Shout Factory’s Hackers Blu-ray Release
A strange flick, especially when looked at 20 years later, gets the HD treatment.
Published on September 3, 2015 | Filed under Review

1995, written about extensively here, pretty much created hacker/cyber chic thanks in no small part to the likes of The Net, Johnny Mnemonic, Strange Days, Ghost In the Shell, Virtuosity and, naturally, Under Siege 2: Dark Territory. But none of those would really, at their time or later, match how in tune with the culture at large (and would become) that was Hackers. When 1995 didn’t belong to the most 1337 amongst us, it belonged to the teens thanks to huge popular and critical successes like Clueless and Kids. Hackers managed to combine the two into something resembling a cohesive narrative. Albeit one that allows Fisher Stevens to play an aging, long haired hacker named The Plague. But I digress.

Hackers is a pretty strange flick, especially when looked at 20 years later. It heavily involves relatively new technology from when it was made – which is very dated now, obviously – yet it dumbs it down as much as possible for its target demographic. It ends up being a tale of outcasts who revel in the power they have over the adults that are technologically behind them, the chaos they can easily cause and their status within the tight-knit community of hackers they have come to be a part of. And they all have fun names like Crash, Burn, The Phantom, and Cereal Killer. It moves briskly and surprisingly serves its characters rather well, with plenty of melodrama and romance getting in the way of all of that hacking, it is high school after all. It may not fare as well with new viewers, especially those not even born by 1995, but anyone with a fleeting memory of the sound of a 56K modem, would know how to properly dress at a Skinny Puppy concert or longs for the feeling of roller blades on their feet should find something to be entertained by, if not potentially related to, here.


Shout Factory have finally brought Hackers to HD for its 20th anniversary and the results are very good. It’s a fairly dark movie, with lots of glowing screens and blue lights throughout and the transfer does it justice. I noticed no damage and film grain is inherent throughout. Anything that looks a bit poor, sketchy computer effects, is likely due to the time in which it was made and has nothing to do with Shout’s transfer. Audio is in the form of DTS HD 2.0 and it gets the job done amply. The soundtrack was pretty big at the time and it’s still a charmer, coming through bombastically even on two channels. It never becomes overbearing though with dialogue and effects clear and balanced throughout.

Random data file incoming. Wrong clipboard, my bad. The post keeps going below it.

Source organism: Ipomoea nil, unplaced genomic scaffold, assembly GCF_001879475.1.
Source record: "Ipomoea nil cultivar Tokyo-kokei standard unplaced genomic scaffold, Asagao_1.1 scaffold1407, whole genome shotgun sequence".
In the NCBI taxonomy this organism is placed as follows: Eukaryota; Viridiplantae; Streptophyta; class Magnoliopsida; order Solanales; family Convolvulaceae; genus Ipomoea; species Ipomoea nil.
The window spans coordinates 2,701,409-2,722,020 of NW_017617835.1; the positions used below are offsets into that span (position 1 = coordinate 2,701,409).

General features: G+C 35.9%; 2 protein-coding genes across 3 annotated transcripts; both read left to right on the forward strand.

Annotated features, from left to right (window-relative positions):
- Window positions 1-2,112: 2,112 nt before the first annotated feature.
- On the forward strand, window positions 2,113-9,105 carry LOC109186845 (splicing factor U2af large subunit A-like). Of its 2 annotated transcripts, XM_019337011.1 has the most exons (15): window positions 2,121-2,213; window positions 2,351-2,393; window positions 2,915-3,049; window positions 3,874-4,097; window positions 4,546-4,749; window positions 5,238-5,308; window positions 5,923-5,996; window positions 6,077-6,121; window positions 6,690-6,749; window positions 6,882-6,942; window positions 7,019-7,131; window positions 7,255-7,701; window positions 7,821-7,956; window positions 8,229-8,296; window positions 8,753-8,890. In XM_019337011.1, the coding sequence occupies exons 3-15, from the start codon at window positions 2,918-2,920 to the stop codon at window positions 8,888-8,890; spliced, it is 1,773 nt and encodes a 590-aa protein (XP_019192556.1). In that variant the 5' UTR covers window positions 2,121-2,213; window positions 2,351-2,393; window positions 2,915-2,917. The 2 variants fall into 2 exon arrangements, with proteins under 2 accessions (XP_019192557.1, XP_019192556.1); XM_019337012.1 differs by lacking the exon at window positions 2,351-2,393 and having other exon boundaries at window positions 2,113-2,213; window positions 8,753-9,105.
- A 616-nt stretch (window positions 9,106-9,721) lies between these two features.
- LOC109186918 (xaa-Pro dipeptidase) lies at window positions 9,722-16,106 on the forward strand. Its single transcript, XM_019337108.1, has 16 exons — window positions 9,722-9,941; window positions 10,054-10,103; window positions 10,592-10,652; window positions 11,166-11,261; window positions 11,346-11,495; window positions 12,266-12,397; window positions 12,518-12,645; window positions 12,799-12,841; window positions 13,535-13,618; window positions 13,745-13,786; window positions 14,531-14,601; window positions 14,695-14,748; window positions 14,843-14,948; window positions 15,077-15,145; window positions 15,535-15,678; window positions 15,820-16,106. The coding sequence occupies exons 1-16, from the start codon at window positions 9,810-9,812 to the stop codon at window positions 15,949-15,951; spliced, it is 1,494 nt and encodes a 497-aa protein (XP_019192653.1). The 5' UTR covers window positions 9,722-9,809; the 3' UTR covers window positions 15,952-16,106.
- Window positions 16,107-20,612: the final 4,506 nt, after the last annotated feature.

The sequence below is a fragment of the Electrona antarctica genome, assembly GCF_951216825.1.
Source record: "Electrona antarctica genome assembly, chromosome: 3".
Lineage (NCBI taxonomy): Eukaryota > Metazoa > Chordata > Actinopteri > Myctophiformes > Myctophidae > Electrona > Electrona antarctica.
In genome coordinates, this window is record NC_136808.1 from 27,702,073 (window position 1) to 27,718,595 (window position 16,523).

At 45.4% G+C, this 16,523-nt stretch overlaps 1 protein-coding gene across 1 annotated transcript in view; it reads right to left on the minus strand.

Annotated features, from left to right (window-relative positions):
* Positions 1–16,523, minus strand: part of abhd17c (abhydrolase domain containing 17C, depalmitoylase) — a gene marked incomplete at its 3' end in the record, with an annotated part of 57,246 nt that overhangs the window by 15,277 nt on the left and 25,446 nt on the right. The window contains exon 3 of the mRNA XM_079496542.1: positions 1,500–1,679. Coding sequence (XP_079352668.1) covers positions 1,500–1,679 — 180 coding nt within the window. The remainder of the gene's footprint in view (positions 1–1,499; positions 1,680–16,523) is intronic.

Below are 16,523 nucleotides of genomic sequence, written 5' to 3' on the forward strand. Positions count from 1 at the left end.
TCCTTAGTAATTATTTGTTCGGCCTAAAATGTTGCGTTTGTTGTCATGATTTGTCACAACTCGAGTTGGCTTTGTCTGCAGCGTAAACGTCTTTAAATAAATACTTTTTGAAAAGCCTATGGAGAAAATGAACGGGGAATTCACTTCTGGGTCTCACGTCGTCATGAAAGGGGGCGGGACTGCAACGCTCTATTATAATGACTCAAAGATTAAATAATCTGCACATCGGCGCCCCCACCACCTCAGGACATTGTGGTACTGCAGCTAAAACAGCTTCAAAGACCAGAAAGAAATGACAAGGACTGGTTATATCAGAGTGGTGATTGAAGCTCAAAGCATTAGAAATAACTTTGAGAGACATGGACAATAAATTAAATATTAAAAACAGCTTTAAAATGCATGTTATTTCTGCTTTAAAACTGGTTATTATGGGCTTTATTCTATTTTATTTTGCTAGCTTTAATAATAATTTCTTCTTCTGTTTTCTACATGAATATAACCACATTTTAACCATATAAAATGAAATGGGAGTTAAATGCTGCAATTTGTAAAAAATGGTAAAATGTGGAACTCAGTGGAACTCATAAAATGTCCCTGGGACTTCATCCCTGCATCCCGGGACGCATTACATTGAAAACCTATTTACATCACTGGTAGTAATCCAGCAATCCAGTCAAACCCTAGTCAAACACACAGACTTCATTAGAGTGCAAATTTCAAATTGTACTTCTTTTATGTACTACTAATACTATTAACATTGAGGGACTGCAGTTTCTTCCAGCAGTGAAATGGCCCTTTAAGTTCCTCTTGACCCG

The only feature we get here is luckily a major one, “The Keyboard Cowboys: A Look Back at Hackers” is an over hour long documentary about the making of the film and leaves pretty much no stone left unturned. Many cast and crew show up for interviews and all have positive stories to share with director Iain Softley going the most in depth for technical details. Fans of early digital effects as well as miniature/practical effects should absolutely give this a watch. A theatrical trailer is also included.


Time has not really been kind to the technology of 1995, unfortunately. Making Hackers a viewing experience that ultimately depends on where you’re coming at it from. At it’s best, it’s a charmingly dated mash-up of cyberpunk and the 90s teen movie, two things that I wanted everything to do with then and still do now. Shout Factory’s presentation is great and the included documentary is a treat for fans. Recommended.

Justin LaLiberty holds degrees in film preservation from the L. Jeffrey Selznick School of Film Preservation and film studies from Keene State College. He is the Creative Manager at Alamo Drafthouse Yonkers and is an itinerant projectionist, ready to run reels if you've got 'em.
Justin LaLiberty